General Facts and Figures
Umbria is situated right in the centre of the Italian peninsula, bordering with Le Marche to the East and with Tuscany and Lazio respectively to the North-West and South-West.
From an administrative point of view, the region is divided into two provinces, Perugia, the region main hub, and Terni. Other towns of decent size are Assisi, Città di Castello, Gubbio, Orvieto, Spoleto and Todi. The urbanization rate is much lower here than in other Italian regions, indicating a greater capillarity of the human presence on the territory: only three municipalities have more than 50.000 inhabitants and these account for approximately 40% of the population of Umbria; this is an additional symptom of the strong connection to the territory and to their own traditions that the inhabitants of the many small rural villages continue to maintain. The Umbrian population reaches approximately 840.000 units.
The industrial sector has a lesser importance here than in other Italian regions: the heavy industries are mainly concentrated in the area of Terni and Narni (steel). Services (commerce, banks and assurances, restaurants, tourism) are the main source of regional wealth; one still important share, though progressively decreasing, is held by agriculture.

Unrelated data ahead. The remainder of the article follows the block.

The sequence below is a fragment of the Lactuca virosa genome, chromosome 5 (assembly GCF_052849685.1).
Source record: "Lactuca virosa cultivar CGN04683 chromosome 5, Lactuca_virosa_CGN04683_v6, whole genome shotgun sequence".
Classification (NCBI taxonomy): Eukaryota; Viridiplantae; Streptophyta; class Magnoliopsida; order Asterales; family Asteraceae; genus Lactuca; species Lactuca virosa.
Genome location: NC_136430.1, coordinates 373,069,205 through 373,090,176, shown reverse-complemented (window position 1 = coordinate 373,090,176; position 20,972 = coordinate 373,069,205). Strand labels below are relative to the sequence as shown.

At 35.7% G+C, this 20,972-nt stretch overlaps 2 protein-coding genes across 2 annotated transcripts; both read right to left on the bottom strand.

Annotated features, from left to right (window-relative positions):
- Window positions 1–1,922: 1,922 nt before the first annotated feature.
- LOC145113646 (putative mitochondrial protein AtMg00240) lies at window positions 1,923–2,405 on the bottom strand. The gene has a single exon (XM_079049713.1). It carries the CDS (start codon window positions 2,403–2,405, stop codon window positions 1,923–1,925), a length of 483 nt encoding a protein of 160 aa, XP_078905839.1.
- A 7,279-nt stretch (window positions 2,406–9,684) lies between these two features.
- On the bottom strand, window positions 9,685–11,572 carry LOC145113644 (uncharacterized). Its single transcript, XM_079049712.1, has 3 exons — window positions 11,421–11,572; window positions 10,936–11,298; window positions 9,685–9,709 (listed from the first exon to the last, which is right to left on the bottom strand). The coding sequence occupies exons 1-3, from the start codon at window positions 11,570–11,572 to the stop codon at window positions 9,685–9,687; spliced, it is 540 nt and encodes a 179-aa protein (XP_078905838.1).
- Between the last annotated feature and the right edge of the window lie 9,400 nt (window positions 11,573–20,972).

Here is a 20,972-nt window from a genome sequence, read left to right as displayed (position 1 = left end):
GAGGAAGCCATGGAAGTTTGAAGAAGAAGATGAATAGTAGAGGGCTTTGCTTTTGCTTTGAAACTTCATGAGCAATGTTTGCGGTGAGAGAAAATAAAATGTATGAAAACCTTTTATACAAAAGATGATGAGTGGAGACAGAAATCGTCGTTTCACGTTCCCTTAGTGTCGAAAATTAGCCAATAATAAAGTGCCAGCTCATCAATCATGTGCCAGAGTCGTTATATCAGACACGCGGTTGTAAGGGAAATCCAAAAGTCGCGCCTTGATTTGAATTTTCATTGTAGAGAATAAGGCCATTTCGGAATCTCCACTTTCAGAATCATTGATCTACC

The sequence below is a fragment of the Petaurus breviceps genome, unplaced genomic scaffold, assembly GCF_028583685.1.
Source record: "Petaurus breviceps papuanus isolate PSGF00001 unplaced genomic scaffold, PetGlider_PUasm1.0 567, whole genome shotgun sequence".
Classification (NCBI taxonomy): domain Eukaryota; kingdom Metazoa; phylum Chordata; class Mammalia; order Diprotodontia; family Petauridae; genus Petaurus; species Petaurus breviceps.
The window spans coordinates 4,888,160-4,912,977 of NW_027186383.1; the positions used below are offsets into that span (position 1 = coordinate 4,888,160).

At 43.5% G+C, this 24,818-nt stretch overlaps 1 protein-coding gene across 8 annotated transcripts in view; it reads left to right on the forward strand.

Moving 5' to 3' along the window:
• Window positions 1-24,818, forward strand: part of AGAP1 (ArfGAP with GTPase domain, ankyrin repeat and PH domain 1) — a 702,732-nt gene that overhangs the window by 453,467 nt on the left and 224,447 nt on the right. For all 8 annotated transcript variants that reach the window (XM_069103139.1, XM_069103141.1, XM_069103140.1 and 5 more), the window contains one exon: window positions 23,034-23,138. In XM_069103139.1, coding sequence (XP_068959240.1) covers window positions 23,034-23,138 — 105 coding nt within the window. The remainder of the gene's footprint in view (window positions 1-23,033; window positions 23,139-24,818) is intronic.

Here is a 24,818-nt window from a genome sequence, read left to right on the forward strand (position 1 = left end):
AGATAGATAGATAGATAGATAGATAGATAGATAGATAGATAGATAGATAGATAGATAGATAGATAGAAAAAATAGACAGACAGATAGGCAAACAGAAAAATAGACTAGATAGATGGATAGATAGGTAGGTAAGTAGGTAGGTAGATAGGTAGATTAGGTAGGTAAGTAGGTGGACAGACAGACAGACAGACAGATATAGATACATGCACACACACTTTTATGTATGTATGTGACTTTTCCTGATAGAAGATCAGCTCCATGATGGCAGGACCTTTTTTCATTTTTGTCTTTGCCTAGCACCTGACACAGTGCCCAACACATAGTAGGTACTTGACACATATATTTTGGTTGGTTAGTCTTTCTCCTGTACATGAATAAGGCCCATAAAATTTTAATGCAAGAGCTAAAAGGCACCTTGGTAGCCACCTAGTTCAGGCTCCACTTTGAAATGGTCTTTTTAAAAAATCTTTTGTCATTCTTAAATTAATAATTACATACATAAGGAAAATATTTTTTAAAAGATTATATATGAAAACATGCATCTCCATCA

A big part of the regional surface (55%) is hilly; the mountainous areas correspond to 27% of the total surface and the flat to 18%. At the eastern corner of Umbria, within the Natural Park of Monti Sibillini, rises Mount Vettore (2448 meters), the most elevated peak.
The region is rich in waters: it is crossed from north to south from the Tevere, the third Italian river in length and from many other rivers like the Nera, who forms the spectacular Marmore Falls. The main lakes are the Trasimeno, the fourth largest in Italy, the lake of Corbara and Piediluco lake.
The climate has a Mediterranean character, with marked diversities between the mountainous areas on one side and the hilly and flattish areas on the other; summer is typically warm and dry, winter relatively mild, with temperatures not frequently coming down below zero. Rainfalls are more abundant in the north-oriental Apennine, where snow falls quite regularly in the colder months.